Needing a fresh start, the Benedict family have recently moved from Chicago to a large country home on an island off the coast of Seattle. Dad Jeff (William Shatner), a dentist, has immersed himself in work, tries to stay away as much as possible because he doesn't want to deal with his wife and may have a mistress on the side. Mom Liz (Patty Duke) is unhappy, unfulfilled, feels neglected and is still fighting an alcohol addiction; which had gotten so bad before it was the catalyst for their move in the first place. Desperate for a purpose in life, she's channeled all her ill-feelings and misery over into her role as "good mother" and is smothering and overly-protective when it comes to 12-year-old daughter Tara (Quinn Cummings), who she seldom even lets out of her sight. Being prevented from playing with children in the area, Tara is lonely and bored herself and has developed a crush on an older neighborhood teen named Scotty (David Wallace). The family is vulnerable and at their breaking point, and that's the perfect time for 18-year-old orphan Joanna Redwine (Stephanie Zimbalist) to come into their lives. After all, she's a lovely, polite, well-mannered, intelligent, confident and compassionate young lady... at least at first.
After "accidentally" causing a car accident, Joanna shows up to check in on Liz and plies her with a sob story about how she'll soon be kicked out of her home by her foster parents. Liz sympathizes with her plight and offers her a summer job there doing house work and serving as a babysitter and companion to Tara. Joanna moves in and quickly proves to be an excellent cook and housekeeper, not to mention wise and mature beyond her years. She becomes a friend to Tara, encouraging her to spend more time outdoors and helping her get over her fear of water and snakes. She also becomes a confidant and shoulder to cry on mom, who is frequently upset at her husband's absence and casual neglect. As for Jeff, well he can't help but notice how attractive she is. But as things in these sort of films always do, everything eventually starts unraveling. Joanna proves herself to be a murderous psychopath with a history of tearing apart families and then murdering them before moving on to the next one and trying again.
A masterful manipulator, Joanna manages to convince Liz she can do no wrong and encourages her to start drinking again until she's a pathetic hysterical drunk. She quickly moves in on Scotty; heartlessly stealing the impressionable young Tara's crush (who will later die in a mysterious boating "accident") and dresses in mom's sexy black negligee in an attempt to seduce dad. She stops cooking and doing her housework, trashes the house during a party, turns the bitter spouses against one another and alienates the daughter from both parents. Overhearing her lying, neighboring psychiatrist Dr. Lindquist (John Houseman) immediately suspects something is off with Joanna and begins investigating matters. Though juvenile records are sealed, he is able to find the young girl's former foster mother (Virginia Kiser), who blames her for the death of her infant child. He also eventually learns Joanna has some (plastic-wrapped) skeletons in her closet... but can he reach the family before it's too late?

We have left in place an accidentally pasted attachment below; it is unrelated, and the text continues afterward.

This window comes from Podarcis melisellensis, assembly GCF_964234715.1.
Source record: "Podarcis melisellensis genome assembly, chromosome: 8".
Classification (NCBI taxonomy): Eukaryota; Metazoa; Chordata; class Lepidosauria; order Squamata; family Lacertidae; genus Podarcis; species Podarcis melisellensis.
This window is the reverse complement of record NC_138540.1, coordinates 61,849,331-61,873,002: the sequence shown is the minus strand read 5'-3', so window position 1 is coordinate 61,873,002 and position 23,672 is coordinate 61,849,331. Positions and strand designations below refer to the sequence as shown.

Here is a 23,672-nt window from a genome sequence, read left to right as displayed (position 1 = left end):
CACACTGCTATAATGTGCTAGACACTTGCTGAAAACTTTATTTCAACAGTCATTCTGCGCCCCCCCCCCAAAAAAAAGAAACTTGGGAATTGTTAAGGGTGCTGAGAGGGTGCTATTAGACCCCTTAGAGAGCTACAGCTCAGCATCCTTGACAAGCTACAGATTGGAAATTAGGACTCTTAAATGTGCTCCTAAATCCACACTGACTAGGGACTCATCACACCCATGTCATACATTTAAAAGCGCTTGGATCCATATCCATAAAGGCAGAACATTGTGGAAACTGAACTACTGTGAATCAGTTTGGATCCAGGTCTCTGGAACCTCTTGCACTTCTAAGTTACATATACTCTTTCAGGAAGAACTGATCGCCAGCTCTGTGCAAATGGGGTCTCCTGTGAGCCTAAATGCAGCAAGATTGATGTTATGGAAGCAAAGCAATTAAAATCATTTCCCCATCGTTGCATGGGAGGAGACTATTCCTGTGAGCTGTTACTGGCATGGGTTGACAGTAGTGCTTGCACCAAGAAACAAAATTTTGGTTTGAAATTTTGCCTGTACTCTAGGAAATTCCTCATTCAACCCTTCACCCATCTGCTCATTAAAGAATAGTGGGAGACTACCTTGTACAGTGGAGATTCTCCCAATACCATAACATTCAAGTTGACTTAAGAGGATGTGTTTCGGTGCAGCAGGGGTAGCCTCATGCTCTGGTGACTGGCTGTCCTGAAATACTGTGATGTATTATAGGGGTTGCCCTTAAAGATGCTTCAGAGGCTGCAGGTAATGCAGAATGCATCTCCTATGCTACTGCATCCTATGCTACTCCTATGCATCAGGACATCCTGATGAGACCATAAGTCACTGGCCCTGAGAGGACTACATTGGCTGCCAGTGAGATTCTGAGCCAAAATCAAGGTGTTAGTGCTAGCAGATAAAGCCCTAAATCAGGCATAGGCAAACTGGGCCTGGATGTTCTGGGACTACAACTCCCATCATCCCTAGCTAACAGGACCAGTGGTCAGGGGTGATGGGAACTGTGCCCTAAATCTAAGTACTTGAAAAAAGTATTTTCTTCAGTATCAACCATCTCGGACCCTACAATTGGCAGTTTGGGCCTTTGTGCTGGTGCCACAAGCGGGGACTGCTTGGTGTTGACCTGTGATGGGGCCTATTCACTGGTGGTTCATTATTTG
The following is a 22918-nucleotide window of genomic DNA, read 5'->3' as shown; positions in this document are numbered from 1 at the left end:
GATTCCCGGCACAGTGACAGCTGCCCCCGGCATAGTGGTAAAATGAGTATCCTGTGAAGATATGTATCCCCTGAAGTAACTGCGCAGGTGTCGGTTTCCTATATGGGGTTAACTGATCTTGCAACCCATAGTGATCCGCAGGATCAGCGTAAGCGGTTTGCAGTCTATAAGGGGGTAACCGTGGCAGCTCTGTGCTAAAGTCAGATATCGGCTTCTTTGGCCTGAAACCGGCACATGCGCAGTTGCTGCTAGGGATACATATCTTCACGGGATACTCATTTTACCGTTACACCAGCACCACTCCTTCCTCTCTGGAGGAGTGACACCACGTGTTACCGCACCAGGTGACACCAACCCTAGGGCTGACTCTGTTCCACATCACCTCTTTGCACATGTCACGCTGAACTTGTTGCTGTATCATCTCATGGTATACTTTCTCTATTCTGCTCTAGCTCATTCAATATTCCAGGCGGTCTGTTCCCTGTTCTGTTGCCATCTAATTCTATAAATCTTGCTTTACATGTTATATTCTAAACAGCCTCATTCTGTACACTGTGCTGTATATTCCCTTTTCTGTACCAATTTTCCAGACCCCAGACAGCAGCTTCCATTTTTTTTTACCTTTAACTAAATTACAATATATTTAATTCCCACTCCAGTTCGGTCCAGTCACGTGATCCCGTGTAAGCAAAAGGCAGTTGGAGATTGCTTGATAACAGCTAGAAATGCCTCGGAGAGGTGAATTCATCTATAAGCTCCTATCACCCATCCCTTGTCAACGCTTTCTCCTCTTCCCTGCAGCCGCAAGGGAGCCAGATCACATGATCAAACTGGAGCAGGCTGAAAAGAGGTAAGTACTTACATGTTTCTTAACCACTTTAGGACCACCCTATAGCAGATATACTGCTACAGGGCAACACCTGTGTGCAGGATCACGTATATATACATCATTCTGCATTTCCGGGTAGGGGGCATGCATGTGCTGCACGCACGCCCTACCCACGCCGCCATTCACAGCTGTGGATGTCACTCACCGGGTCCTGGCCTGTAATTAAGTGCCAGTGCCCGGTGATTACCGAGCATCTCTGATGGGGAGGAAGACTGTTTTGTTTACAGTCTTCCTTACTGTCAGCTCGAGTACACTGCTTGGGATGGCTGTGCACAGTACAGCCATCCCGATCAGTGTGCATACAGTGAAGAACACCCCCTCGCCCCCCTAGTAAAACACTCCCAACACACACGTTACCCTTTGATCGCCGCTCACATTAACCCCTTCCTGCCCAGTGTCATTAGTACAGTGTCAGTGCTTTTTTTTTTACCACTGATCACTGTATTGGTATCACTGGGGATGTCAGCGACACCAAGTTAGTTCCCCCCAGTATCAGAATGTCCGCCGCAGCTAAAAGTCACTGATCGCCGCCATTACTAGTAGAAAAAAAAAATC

Director Medak had just made the excellent ghost story The Changeling (1980) with George C. Scott prior to this one and, while it's clearly not in the same league, it still isn't a bad little thriller. The entire cast does competent work and Jennifer Miller's plausible script features good characterizations and is quite sly and perceptive at times. It's also very similar to the later Poison Ivy (1992), with a charming and seductive young sociopath moving in on a vulnerable family and leaving them more screwed up than they were before she came into the picture, and also shares definite similarities to such later films as The Hand That Rocks the Cradle (1992). The intrigue unfortunately isn't sustained through to the end though and it eventually opts for a routine and predictable finale.
The Babysitter debuted on ABC in November of 1980. There was an American VHS release through HBO and it was also issued on tape in Brazil by Orion (as A Enviada do Mal), in Finland by Hollywood Home Video (as Lapsenvahti), in the UK and a few other countries. There's no DVD as of this writing, but the film has played on the MGMHD Channel.